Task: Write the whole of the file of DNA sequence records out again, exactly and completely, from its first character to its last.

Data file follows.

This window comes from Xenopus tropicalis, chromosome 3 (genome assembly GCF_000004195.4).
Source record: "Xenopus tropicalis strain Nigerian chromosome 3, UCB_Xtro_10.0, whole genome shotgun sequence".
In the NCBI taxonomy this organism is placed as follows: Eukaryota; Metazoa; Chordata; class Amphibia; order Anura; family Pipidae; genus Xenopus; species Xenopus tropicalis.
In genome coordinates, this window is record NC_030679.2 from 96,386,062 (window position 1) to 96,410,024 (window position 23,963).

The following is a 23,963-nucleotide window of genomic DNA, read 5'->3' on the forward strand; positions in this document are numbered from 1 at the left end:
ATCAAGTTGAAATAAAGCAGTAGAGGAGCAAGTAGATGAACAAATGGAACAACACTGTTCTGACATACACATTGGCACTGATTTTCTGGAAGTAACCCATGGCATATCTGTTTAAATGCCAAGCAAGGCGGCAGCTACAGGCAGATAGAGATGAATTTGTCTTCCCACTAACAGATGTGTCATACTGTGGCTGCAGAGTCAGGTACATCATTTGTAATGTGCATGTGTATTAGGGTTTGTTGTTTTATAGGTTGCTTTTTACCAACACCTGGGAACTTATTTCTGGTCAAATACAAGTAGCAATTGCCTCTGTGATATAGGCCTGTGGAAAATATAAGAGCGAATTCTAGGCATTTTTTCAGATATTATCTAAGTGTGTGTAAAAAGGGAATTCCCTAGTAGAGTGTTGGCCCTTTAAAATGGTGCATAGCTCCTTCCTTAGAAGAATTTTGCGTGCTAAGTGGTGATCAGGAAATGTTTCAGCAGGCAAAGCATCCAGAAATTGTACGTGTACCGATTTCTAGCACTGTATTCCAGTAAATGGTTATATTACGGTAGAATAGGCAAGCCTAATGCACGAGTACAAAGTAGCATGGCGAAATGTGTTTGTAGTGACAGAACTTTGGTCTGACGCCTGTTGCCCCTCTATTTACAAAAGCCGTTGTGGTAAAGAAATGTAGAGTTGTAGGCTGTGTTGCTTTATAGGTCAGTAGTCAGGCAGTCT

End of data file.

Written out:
This window comes from Xenopus tropicalis, chromosome 3 (genome assembly GCF_000004195.4).
Source record: "Xenopus tropicalis strain Nigerian chromosome 3, UCB_Xtro_10.0, whole genome shotgun sequence".
In the NCBI taxonomy this organism is placed as follows: Eukaryota; Metazoa; Chordata; class Amphibia; order Anura; family Pipidae; genus Xenopus; species Xenopus tropicalis.
In genome coordinates, this window is record NC_030679.2 from 96,386,062 (window position 1) to 96,410,024 (window position 23,963).

The following is a 23,963-nucleotide window of genomic DNA, read 5'->3' on the forward strand; positions in this document are numbered from 1 at the left end:
ATCAAGTTGAAATAAAGCAGTAGAGGAGCAAGTAGATGAACAAATGGAACAACACTGTTCTGACATACACATTGGCACTGATTTTCTGGAAGTAACCCATGGCATATCTGTTTAAATGCCAAGCAAGGCGGCAGCTACAGGCAGATAGAGATGAATTTGTCTTCCCACTAACAGATGTGTCATACTGTGGCTGCAGAGTCAGGTACATCATTTGTAATGTGCATGTGTATTAGGGTTTGTTGTTTTATAGGTTGCTTTTTACCAACACCTGGGAACTTATTTCTGGTCAAATACAAGTAGCAATTGCCTCTGTGATATAGGCCTGTGGAAAATATAAGAGCGAATTCTAGGCATTTTTTCAGATATTATCTAAGTGTGTGTAAAAAGGGAATTCCCTAGTAGAGTGTTGGCCCTTTAAAATGGTGCATAGCTCCTTCCTTAGAAGAATTTTGCGTGCTAAGTGGTGATCAGGAAATGTTTCAGCAGGCAAAGCATCCAGAAATTGTACGTGTACCGATTTCTAGCACTGTATTCCAGTAAATGGTTATATTACGGTAGAATAGGCAAGCCTAATGCACGAGTACAAAGTAGCATGGCGAAATGTGTTTGTAGTGACAGAACTTTGGTCTGACGCCTGTTGCCCCTCTATTTACAAAAGCCGTTGTGGTAAAGAAATGTAGAGTTGTAGGCTGTGTTGCTTTATAGGTCAGTAGTCAGGCAGTCT